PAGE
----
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Foreign Office in massive U-turn on World Service headline

June 22nd, 2011 | 1 Comment | Posted by in Funny, Job losses

The Foreign Office (FCO) has launched disciplinary action against a member of staff after a somewhat surprising headline appeared on its website today.

The announcement that the FCO has pledged an additional £2.2 million in funding to the World Service was titled: “Massive U-turn on BBC World Service funding”.

Obviously not the kind of language government departments normally clothe their massive U-turns in.

A spokesperson for the FCO said: “A web article with an incorrect and inappropriate title was up on the FCO website for 10 minutes this morning. That title absolutely did not represent the views of the FCO. This error has now been corrected and disciplinary procedures have been launched.”

Full Journalism.co.uk story on the World Service funding announcement at this link.

Image courtesy of Tim Montgomerie at Conservative Home.

 

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Newsquest South London: new four-day strike announced

June 20th, 2011 | 1 Comment | Posted by in Business, Job losses

Journalists at Newsquest titles in South London will go on strike for four days next week, from Monday 27 to Thursday 30 June.

The announcement follows a two-day strike last week. Staff are in dispute with the publisher over plans for a reduction in editorial space, redundancies across all sections of editorial, a review of a two per cent pay rise and an office relocation.

NUJ mother of chapel Thais Portillo-Shrimpton said today that staff had not heard from management since last week’s strike.

NUJ negotiator Jenny Lennox said: “We’ve had a very successful two-day strike last week, and it is worth noting that a dozen journalists have joined the union since dispute began. This reflects the deep anger of journalists employed by Newsquest at their bosses’ determination to avoid consulting with staff on the future of their papers.”

At the end of May, union members Newsquest titles in the area, which covers Surrey, Sutton and Twickenham, voted almost unanimously for strike action, with 22 out of 23 returns of a ballot in favour.

Staff have also been working to rule since 15 April.

Earlier in May the company announced 12 job cuts at a series of titles in the area, including the loss of the sports and leisure department at one of the South London offices.

Staff are running a strike blog which can be found at this link.

Related content:

Enfield nine in unanimous vote for further strike action

NUJ contemns disastrous Johnston Press job cuts in Yorkshire

BBC journalists to begin strike ballot over job cuts

 

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Guardian: ‘This was not a redundancy announcement’

June 17th, 2011 | No Comments | Posted by in Job losses, Newspapers

Predictably, speculation about potential job cuts at Guardian News and Media (GMG) has been rife since yesterday’s announcement that the company was seeking to make £25 million in savings over the next five years.

The Telegraph reported this morning that a cull could go as high as 175 staff, and both the Independent and Evening Standard reported certain job cuts.

A spokesperson for GMG flatly refuted the number in the Telegraph article and told Journalism.co.uk today that yesterday’s statement “was not a redundancy announcement”. He refused to rule out job cuts, however.

“Yesterday’s briefing was not a redundancy announcement. We shared with staff our current position and a strategy to transform the organisation, and said we would work with staff and unions to achieve it. Of course no media company can rule out redundancies in the current climate, but we will talk to staff about issues like that first.”

Yesterday’s statement from GMG confirmed that the company suffered operating losses of £33 million in the last financial year and announced its newspaper titles the Guardian and the Observer would be switching to a “digital-first” strategy.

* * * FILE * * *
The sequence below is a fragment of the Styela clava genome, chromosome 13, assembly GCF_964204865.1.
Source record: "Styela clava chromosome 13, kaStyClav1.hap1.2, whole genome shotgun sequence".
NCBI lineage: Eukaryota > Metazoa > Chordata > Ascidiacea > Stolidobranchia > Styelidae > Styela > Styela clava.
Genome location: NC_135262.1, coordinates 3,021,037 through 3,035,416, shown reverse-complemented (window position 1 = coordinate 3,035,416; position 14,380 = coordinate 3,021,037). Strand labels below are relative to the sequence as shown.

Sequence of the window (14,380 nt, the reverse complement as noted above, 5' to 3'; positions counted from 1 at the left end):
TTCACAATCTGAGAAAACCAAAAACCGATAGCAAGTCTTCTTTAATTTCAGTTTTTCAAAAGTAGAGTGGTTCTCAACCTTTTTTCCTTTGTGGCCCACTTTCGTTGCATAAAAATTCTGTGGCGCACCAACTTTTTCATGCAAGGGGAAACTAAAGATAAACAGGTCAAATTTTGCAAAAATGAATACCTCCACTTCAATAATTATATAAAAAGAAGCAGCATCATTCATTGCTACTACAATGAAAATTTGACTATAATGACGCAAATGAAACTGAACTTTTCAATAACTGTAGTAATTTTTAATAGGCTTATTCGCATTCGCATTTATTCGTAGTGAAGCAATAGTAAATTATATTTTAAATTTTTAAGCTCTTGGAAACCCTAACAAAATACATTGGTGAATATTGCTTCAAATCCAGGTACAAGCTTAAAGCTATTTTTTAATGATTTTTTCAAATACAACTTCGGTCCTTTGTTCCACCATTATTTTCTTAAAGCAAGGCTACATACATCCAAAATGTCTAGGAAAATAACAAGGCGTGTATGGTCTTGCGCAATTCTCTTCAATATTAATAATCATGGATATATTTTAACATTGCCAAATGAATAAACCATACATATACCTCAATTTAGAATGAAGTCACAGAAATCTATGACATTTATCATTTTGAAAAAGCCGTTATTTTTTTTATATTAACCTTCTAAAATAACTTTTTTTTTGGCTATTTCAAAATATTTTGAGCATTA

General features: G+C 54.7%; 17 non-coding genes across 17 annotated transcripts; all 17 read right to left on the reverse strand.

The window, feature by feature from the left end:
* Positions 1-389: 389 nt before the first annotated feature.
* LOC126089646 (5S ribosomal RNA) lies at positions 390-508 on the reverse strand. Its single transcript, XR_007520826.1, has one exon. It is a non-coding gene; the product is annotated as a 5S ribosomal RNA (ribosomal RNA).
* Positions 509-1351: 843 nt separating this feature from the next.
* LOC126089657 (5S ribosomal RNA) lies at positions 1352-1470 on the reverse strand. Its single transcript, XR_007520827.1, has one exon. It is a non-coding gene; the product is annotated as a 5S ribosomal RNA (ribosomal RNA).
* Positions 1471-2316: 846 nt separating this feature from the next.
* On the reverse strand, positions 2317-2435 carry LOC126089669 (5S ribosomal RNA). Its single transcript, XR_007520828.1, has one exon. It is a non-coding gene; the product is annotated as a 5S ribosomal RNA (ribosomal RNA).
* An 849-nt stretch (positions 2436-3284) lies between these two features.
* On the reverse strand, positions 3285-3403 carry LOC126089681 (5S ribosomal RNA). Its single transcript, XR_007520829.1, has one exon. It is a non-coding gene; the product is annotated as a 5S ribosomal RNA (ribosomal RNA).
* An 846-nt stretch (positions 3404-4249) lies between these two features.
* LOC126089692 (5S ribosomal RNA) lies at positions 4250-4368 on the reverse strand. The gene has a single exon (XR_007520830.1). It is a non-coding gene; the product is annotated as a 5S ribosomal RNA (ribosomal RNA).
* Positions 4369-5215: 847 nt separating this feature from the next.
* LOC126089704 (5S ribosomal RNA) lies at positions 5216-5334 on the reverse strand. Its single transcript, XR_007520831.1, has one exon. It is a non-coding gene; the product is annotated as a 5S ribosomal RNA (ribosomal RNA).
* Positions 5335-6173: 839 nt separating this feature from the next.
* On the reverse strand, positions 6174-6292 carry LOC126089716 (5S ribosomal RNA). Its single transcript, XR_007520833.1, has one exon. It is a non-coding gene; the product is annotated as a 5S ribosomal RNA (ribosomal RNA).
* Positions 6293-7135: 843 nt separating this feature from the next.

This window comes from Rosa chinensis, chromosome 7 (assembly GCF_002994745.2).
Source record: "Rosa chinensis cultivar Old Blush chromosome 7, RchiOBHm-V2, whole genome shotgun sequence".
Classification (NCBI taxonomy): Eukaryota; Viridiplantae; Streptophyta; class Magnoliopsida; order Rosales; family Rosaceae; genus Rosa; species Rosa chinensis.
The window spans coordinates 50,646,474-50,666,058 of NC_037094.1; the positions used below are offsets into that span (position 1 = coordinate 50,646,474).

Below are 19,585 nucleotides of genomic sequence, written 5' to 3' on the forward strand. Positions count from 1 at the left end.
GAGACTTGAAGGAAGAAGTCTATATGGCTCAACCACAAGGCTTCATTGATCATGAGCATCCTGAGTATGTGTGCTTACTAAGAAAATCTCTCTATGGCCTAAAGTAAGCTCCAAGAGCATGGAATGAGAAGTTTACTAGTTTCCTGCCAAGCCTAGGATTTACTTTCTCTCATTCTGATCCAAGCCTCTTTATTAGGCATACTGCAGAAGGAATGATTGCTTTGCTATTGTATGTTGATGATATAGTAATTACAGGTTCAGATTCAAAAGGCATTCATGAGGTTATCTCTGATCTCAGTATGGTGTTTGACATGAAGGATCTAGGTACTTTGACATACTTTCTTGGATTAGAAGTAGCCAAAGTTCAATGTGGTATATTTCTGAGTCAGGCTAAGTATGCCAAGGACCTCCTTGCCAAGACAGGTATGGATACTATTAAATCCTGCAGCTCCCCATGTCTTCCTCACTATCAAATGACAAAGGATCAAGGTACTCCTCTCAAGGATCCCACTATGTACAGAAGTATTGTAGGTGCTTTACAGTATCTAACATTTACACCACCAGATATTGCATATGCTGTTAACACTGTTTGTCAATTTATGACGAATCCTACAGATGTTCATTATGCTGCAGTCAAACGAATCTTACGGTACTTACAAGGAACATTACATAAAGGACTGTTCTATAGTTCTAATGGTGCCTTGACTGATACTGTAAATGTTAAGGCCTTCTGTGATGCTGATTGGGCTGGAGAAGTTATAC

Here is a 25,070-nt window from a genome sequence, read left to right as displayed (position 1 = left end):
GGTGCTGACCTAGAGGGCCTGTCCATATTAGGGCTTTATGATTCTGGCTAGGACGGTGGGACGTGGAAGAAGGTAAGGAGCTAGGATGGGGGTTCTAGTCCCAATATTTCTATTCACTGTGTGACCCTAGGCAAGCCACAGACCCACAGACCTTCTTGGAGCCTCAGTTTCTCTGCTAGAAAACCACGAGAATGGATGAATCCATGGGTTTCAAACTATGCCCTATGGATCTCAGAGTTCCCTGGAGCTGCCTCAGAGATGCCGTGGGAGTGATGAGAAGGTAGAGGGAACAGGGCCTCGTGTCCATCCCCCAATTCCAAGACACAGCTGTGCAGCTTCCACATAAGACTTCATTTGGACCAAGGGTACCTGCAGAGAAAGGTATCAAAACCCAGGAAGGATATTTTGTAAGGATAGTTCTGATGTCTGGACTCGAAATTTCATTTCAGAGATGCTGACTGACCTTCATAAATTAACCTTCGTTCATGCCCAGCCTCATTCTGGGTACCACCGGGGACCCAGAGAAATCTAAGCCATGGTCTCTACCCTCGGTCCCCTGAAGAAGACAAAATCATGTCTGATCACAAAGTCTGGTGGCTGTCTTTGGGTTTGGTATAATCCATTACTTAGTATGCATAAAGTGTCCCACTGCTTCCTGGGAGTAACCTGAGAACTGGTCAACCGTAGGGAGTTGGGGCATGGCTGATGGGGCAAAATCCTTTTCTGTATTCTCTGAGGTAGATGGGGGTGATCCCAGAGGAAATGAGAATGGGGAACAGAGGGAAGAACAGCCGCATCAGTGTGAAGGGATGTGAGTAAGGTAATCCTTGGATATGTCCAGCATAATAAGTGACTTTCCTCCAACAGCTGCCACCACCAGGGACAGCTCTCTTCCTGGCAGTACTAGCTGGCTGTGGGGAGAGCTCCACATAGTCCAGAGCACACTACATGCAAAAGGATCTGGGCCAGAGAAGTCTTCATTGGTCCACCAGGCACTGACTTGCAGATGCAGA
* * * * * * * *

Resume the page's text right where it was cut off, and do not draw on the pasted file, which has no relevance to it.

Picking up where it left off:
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Strike dates announced at Newsquest South London

June 9th, 2011 | 1 Comment | Posted by in Job losses

Journalists at titles within Newsquest South London have announced that their planned strike action will take place on Wednesday and Thursday next week (15 and 16 June). The strikes follow a dispute over redundancies, a reduction in editorial space, a review of a 2 per cent pay rise and an office relocation.

At the end of May Journalism.co.uk reported that members of the National Union of Journalists at Newsquest South London voted in favour of strike action, with 22 out of 23 returns of a ballot in favour.

Staff at newspapers in the area, which covers Surrey, Sutton and Twickenham, have been working to rule since 15 April.

NUJ head of publishing Barry Fitzpatrick said: “Our members’ overwhelming decision to take strike action in defence of jobs and quality was the inevitable result of a wrong-headed management policy. But it is not too late for the company to show some sense and sit down with us to discuss the future security of the papers which are so important to our members and their communities.”

Earlier last month the division announced 12 job cuts at a series of titles in the area, including the loss of the sports and leisure department at one of the South London offices.

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Slate: ‘I would have loved to piss on your shoes’, and other parting shots

June 6th, 2011 | No Comments | Posted by in Editors' pick, Job losses

Slate’s Jack Shafer has rounded up some of journalism’s finest parting shots, the words journalists have found over the years to vent their frustrations with the “quacking mallards” in the editors’ and publishers’ offices.

They include the delightful:

“Don’t worry about me; I’ll land on my feet. I don’t regret coming here, even though I’ve been laid off now. In fact, my only regret is that you haven’t come to visit the Beacon Journal. I would have loved to piss on your shoes.” — Mark Schleub, in a letter to Knight Ridder CEO Tony Ridder, April 2001.

And the no-nonsense:

“It’s been a rough few years here, mainly because of the jackasses in Chicago who own us. To them I say, with as much gusto as I can muster in an email, fuck you.” —Dan Neil, upon leaving the Los Angeles Times for the Wall Street Journal, February 2010.

Full post on Slate at this link.

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Guardian: BBC proposal to ‘pool’ journalists across Today, Newsnight and Panorama